This project was developed in early 2019 and if you know anything about immersive technologies, you’ll know how fast new advancements come about almost every month and, even within just a year, regular hardware improvements are announced.
What would we do differently today with the hardware and software available?
A solution to this problem is having guided assistance in the simulation – for example, AI guides such as TOVI (Mooring Operations) or C.R.A.I.G. (CONVERT Simulator) from other projects of ours – instead of text upon text. The advantage of guides in the experience is that they create a more natural interaction and a more immersive experience in which the user can listen to advice and act spontaneously, resulting in memorable learning and better UX (User Experience).
With the experience we have today, we would have encouraged to have less UI (User Interface) text because a user in VR isn’t meant to read text but to experience and interact with the environment in the simulation like they would in real life. Also, within the field, it is widely known now that VR learners tend to dismiss text quickly, unless short and tailored to the experience.
The experience today, with the new hardware (i.e., mobile headsets, eye-tracking, hand tracking) would create an immersive experience favouring natural learning flows and actions. For example, the user could play the simulation in any location without being tethered to a desktop PC. The level of detail possible in VR today means the visualisation between 3mm and 1mm required by the Chromaflow process would be much better, making the experience even more realistic and productive.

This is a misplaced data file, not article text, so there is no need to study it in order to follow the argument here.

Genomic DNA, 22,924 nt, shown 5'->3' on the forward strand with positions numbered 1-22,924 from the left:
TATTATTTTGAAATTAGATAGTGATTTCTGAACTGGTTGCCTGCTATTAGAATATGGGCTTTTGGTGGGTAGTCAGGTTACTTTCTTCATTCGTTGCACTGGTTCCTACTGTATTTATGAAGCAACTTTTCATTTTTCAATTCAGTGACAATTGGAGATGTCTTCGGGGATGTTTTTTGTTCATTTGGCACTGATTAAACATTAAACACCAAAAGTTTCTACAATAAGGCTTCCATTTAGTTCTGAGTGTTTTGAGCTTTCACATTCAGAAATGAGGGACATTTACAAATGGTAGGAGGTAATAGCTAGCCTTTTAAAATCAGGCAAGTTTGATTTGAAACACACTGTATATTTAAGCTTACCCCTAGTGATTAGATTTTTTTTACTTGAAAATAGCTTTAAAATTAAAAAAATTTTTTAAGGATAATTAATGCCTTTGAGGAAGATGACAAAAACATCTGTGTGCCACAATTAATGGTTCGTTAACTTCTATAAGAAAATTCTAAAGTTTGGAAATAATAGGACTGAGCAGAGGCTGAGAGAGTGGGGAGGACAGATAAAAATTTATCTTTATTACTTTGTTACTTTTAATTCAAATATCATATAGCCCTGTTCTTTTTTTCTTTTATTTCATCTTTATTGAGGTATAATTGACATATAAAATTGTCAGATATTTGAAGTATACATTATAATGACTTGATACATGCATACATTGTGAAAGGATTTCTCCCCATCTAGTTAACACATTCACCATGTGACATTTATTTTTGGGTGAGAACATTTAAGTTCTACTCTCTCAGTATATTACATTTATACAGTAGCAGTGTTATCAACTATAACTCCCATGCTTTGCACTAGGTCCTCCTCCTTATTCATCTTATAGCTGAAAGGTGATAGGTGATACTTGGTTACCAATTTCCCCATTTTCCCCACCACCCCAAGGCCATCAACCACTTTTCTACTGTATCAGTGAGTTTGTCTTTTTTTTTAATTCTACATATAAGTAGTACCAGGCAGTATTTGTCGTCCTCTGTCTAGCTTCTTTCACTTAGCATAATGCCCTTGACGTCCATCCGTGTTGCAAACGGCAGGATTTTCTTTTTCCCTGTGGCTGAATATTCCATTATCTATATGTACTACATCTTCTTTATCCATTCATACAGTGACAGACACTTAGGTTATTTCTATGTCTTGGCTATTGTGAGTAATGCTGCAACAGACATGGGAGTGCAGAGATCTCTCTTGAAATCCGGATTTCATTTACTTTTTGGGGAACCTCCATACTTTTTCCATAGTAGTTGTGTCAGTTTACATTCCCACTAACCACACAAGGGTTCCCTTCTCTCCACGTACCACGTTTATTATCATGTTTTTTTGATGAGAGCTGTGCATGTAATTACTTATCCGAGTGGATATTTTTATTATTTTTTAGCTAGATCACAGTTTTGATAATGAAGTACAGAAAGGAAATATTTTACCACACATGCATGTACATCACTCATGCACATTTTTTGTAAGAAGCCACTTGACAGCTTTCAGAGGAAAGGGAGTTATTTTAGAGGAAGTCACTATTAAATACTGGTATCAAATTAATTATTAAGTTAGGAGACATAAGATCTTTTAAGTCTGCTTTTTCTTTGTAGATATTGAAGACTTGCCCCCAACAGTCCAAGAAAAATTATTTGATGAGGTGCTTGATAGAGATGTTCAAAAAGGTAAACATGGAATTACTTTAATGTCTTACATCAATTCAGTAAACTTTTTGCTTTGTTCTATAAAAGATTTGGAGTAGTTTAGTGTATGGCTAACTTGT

In each scenario within the training, after a task is completed, the results are presented to the user along with a list of good and bad practices. This offers the opportunity to reflect on choices made while also giving direct and instantaneous feedback for better knowledge retention. Upon completion, the user is also given the chance to continue or repeat the exercise.
We used learning analytics (xAPI) to track every choice, mistake, or specific practice into Learning Locker, a type of data repository designed to store learning activity. This is particularly beneficial to monitor and understand employees’ behaviour while on the job, including possible costly negligence. Also, it guarantees a natural, uninterrupted learning experience for the user.
Finally, there was one big discovery thanks to performance monitoring possible in VR: pharmaceutical executives predicted that most of its staff’s mistakes would concern which cables to put where or even how to use the Chromaflow machine correctly. However, employees in the simulation actually kept on dragging the pipes on the floor, a signal of negligence in the process, that is a massive financial loss for the company. If it wasn’t for VR, there would have been no way to test this sort of assessment in the real-world – another example of how VR is truly a safe place to train and practice with no consequences.
HoloHub is an XR management platform, focusing on the infrastructure and user management necessary to use emerging technologies in your organisation.